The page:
Looking at surveys of recent years, it is clear that as consumers, we are looking for completely different values than in previous decades. We prefer to "be" instead of to "have", and "joy" over "money". It could be only a theory, still ... Economists Gilmore and Pine (Harward, 1998) have published an increasingly quoted study defining the replacement of the Service Economy, in which the highest value is the supply of intangible product-related services with the upcoming Experience Economy. The study concludes that customers will pay the most for experiences associated with the use of the product itself. Showrooms, customer service, complementary services, as well as functional and emotional benefits, are an automatically expected part of the brand, and presenting them as a benefit is a waste of money.
Ultimately, since 2016 even the managers of the big brands have been admitting that "it’s more and more difficult to succeed through traditional advertising" (Raja Rajamannar, CEO MasterCard).
Instead, companies need to find a completely new form of communication if they want to succeed. Marketing experience. The difference between the two is, however, so basic that it requires a complete change of attitude to one's work and thought. It requires adaptation to consumer expectations and a fundamental change in philosophy.
Traditional marketing leads to a one-sided monologue and is self-centered. For decades, it has relied on the unchanged marketing funnel model, the validity of which was refuted at the beginning of this century. It focuses on the functional elements of the goods sold, the benefits they bring, and also the brand values. It boasts of them to make an impression and "voluntarily" push the customer to make a decision to buy. It tells us - often to excess - what to do. It concentrates all its strengths on raising awareness in the belief that the point of sale is key. It invests in media and primarily tries to collect more and more hits.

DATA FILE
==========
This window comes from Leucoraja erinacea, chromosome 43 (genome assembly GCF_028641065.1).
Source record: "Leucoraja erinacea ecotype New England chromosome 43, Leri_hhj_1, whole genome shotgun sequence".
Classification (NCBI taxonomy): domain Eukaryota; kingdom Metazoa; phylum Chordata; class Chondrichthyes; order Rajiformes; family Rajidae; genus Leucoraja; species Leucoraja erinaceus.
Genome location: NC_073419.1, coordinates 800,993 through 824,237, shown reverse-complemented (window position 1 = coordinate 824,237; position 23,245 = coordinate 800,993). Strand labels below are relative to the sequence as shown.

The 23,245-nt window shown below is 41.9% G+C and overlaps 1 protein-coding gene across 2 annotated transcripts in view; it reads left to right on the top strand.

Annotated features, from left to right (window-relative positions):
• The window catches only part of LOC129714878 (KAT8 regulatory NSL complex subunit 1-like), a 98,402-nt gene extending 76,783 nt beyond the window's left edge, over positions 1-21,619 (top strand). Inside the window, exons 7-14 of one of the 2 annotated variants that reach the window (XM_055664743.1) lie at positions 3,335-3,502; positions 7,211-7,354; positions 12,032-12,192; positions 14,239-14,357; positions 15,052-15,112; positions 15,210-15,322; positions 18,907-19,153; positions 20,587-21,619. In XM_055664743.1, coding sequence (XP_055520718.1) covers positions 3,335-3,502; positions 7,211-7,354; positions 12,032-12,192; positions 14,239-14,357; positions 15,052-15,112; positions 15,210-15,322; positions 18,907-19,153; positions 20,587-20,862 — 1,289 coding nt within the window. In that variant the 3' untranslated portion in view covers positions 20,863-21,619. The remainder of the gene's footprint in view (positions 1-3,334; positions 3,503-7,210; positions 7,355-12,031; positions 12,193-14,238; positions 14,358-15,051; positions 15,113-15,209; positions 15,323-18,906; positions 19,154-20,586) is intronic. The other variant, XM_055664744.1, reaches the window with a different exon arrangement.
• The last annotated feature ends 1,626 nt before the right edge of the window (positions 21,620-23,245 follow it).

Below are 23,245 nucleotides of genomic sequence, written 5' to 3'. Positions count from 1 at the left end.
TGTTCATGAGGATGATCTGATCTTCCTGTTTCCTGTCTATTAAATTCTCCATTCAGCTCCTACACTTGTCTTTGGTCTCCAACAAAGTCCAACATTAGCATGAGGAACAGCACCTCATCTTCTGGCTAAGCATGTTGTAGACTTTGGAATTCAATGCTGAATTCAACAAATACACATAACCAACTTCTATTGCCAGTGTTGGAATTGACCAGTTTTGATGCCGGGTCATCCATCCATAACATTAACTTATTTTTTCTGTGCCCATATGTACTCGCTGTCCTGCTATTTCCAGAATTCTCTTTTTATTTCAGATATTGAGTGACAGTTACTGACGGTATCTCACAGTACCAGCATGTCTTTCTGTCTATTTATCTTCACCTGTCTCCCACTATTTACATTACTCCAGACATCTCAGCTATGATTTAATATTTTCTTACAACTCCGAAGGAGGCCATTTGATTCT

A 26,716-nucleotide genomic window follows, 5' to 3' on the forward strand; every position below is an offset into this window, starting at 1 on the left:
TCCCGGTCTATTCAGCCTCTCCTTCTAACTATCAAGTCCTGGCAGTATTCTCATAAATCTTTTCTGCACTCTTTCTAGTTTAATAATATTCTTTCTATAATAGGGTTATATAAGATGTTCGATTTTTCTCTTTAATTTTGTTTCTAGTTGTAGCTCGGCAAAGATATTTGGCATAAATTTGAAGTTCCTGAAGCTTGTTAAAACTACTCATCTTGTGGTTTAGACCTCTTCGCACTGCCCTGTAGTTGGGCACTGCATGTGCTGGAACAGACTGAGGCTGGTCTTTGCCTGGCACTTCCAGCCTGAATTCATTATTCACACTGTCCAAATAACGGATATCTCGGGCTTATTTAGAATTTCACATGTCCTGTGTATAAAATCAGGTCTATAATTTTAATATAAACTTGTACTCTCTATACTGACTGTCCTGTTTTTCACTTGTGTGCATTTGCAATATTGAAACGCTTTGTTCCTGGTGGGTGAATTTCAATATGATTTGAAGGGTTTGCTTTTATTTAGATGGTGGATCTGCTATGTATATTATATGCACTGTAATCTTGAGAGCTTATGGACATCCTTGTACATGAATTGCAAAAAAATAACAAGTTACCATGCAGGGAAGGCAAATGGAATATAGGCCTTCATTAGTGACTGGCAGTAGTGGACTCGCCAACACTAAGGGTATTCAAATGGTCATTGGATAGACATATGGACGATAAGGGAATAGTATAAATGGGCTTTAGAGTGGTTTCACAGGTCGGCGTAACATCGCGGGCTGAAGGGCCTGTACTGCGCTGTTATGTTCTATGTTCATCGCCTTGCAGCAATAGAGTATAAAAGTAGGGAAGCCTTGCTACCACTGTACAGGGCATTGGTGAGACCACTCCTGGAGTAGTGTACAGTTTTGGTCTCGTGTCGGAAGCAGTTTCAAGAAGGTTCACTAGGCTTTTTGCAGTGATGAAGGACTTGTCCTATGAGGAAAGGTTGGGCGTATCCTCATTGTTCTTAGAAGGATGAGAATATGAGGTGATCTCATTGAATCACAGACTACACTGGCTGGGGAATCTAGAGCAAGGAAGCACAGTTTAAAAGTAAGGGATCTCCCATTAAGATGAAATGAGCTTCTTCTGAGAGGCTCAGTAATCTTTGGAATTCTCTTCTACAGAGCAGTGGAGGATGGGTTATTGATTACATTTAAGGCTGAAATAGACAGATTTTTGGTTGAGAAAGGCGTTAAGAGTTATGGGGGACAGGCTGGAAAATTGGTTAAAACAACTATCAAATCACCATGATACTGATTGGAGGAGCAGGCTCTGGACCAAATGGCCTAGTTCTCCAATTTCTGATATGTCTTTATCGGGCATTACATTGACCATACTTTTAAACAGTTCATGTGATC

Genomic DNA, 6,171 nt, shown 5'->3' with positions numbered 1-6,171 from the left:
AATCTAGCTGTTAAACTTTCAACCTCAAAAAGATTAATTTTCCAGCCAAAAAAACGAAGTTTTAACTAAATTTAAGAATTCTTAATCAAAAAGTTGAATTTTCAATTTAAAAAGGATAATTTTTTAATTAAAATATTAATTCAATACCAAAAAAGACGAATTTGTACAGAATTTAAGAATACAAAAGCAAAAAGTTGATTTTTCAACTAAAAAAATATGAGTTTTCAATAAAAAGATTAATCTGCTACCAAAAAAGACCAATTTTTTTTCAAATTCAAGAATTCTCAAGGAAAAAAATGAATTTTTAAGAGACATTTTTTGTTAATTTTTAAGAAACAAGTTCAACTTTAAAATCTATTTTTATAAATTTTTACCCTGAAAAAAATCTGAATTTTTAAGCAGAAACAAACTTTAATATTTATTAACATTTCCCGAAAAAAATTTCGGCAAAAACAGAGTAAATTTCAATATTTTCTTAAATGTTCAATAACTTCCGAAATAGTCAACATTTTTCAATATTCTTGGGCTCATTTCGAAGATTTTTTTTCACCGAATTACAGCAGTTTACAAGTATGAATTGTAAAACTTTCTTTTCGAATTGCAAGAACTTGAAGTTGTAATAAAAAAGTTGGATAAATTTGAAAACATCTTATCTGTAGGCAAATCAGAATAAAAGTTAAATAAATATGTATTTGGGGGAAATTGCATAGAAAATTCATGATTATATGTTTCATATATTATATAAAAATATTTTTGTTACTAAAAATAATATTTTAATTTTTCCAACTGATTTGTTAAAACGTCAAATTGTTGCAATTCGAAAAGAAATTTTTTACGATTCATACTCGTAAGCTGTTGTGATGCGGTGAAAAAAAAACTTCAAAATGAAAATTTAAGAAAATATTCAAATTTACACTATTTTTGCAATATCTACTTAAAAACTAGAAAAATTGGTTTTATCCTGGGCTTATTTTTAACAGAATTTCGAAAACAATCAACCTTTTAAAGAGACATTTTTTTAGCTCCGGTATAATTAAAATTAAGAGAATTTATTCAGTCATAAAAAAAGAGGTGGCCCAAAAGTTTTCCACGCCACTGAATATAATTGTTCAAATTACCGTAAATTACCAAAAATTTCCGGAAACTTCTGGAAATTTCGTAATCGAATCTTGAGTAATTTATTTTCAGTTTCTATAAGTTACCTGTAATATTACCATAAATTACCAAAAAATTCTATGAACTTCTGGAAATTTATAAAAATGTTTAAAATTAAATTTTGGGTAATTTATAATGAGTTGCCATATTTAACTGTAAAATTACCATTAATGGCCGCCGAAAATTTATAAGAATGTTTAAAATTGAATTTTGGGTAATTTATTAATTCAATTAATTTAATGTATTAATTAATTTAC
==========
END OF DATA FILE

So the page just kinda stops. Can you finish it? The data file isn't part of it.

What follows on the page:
Through traditional marketing, the brand tries tell to us, the customers, how great it is and give us the feeling that we should be part of it. It takes steps to support our loyalty by "buying" us: "collect points and get ... discount, something extra, win...". These are crude attempts, similar to the sale of indulgences, at creating a community of fans around the brand.
Therefore, though these push-and-sell strategies previously yielded results, today a substantial portion of customers perceive them as an annoyance they are forced to endure. And their results are transient. After all, how long does trust last when it is bought for money?
Nowadays, we, as consumers, seek higher values, ways of appreciation and self-actualization (the Maslow pyramid). We pay less and less attention to brands that persistently offer us the satisfaction of physiological or social needs at the level of functional and emotional benefits. Or we ignore them, as these needs have already been met. On the other hand, those who have understood the necessity of transforming their own approach and having an equal dialogue with us deserve a place in our hearts. We want to experience them, to feel them. And then we can become their advocates.
Experience marketing starts where traditional marketing has run out of steam. It puts customers and their expectations at the center of events. It offers us space for self-involvement and the shared creation of a brand. It realizes that it is unnecessary to pay heavily for awareness. An equal or better result can be achieved through the creation of quality content, so that customers themselves needs to share their experiences with others.
"The beneﬁts are not in the products. Beneﬁts are in the consumer experience" (2009, Chris Janiszewski, President, Association for Consumer Research).